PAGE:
Mistakes are often difficult to admit to, and I have found that many people with whom I have discussed mistakes feel that admitting them makes one seem weak in the eyes of others. But I have learned the most from those - be they colleagues, friends or strangers - who have spoken of their missteps and learned from them, then helped others by imparting the lessons they gathered from the bad decisions. This is my lesson to you.
In September of 1998 I had an extra US$8,000 (Dh29,388) that I wanted to put in the stock market. I was fully aware that a maxim of investing is that one should use one's head, not one's emotions, when making a decision about purchasing shares in a company. For instance, at the time I owned Walmart and General Electric, and I bought them because I knew the companies' markets and was convinced their services and products appealed to large and diverse demographics. People always need toothpaste and milk, and companies are always buying and replacing generators and turbines.
I wanted to invest in a "new" stock, an Enron or WorldCom, to get in on all the excitement being generated by Jack Grubman, the star analyst at Salomon Smith Barney, and other wise men. WorldCom was a successful and rapidly growing telecommunications giant that was the toast of Wall Street. So I read all I could about the company, including countless analyst reports. It seems that it was a foolproof investment; indeed, the pension plans of New York and California had bought shares in the Mississipi-based company by the millions, and the two gentlemen who ran the funds for those states at the time were respected in the industry.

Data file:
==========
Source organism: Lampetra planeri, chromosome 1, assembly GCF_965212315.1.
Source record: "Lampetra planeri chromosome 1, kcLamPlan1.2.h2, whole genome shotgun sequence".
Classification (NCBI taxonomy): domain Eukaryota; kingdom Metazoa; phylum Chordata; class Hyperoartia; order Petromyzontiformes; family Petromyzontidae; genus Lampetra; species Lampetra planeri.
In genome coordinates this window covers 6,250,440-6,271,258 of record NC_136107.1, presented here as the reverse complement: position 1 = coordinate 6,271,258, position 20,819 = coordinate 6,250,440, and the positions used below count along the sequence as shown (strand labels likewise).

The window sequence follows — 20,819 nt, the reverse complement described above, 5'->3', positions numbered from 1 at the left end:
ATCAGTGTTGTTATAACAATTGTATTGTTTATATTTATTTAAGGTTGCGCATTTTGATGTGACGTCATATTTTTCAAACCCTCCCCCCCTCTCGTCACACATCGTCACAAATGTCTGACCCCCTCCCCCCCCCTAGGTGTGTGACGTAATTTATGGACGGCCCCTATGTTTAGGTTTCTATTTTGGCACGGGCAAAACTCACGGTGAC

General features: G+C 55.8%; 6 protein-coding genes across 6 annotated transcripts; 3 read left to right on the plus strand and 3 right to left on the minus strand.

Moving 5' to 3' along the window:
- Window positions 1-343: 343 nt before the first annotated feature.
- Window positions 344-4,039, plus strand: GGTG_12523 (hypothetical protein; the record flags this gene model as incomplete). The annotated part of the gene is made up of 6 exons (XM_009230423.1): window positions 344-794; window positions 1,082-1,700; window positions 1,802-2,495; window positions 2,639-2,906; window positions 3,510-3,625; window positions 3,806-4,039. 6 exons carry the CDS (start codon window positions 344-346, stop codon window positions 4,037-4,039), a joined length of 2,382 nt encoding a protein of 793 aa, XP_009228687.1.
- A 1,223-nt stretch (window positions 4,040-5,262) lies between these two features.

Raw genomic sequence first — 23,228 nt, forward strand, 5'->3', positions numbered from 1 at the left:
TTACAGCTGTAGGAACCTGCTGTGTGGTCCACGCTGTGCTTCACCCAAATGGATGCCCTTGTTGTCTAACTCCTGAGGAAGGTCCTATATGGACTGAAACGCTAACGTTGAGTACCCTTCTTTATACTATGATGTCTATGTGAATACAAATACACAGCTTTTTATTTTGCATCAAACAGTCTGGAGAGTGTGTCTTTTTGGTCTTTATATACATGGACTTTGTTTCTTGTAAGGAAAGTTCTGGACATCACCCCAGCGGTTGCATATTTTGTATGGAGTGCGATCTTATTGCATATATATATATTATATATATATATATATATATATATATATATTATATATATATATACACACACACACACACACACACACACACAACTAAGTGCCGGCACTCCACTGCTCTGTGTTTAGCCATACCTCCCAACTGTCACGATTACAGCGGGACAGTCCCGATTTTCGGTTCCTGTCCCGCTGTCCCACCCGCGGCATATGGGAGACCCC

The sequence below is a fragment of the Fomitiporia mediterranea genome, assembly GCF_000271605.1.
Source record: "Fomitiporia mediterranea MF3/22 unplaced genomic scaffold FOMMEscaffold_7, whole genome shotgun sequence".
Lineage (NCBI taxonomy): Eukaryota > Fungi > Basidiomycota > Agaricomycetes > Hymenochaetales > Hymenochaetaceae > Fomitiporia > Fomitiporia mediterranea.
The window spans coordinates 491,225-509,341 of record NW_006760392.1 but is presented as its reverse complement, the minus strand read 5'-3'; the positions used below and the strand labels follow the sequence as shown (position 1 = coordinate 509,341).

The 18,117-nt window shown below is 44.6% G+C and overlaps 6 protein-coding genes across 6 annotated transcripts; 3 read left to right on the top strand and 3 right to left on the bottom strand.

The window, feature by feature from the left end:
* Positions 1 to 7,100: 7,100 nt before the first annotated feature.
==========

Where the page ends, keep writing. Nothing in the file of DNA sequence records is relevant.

So, I was confident I was using my investor's head, having conducted all the due dilligence required of anyone buying shares in a fairly new company. And I had no concerns about putting the entire $8,000 in one stock, which at the time was valued around $50 a share, because my portfolio was fully diversified. But there was one problem, and it was based in Cupertino, California, far away from my Manhattan home. You see, my heart was invested in in Apple. I am a fan of Steve Jobs and Apple, have been for a long time. My first computer was a Macintosh, and I loved it. Sure, I had recently been through a vexing experience with an Apple Performa desktop, but I reasoned that the defective model was designed after Mr Jobs was forced to leave the company he founded, and before he returned, in 1997. Besides, my new PowerBook was a beauty.
The stock was hovering around $9 a share, which I felt was undervalued. But it seemed I was the only person near Wall Street who thought that Apple was worth buying; in fact, many people were talking about the business going under. So, what to do? Go with my head, or listen to my heart? In the end, I followed the leads of those men in Albany and Sacramento, and Mr Grubman downtown, and became the proud owner of WorldCom shares, to the tune of $8,000. And that was my mistake, because four years later, in the summer of 2002, the company filed for bankruptcy, leaving millions of investors with worthless shares.
If I had gone with my heart, and my confidence in the vision of Mr Jobs, my 888 shares would now be worth about $180,000. As Warren Buffett advises, invest in companies whose products you understand and love. To that I am going to add the lesson I learned from my mistake: never separate your heart from your head, because they both are necessary to life, and when working together they can't be bettered.
James Brock is editor of Personal Finance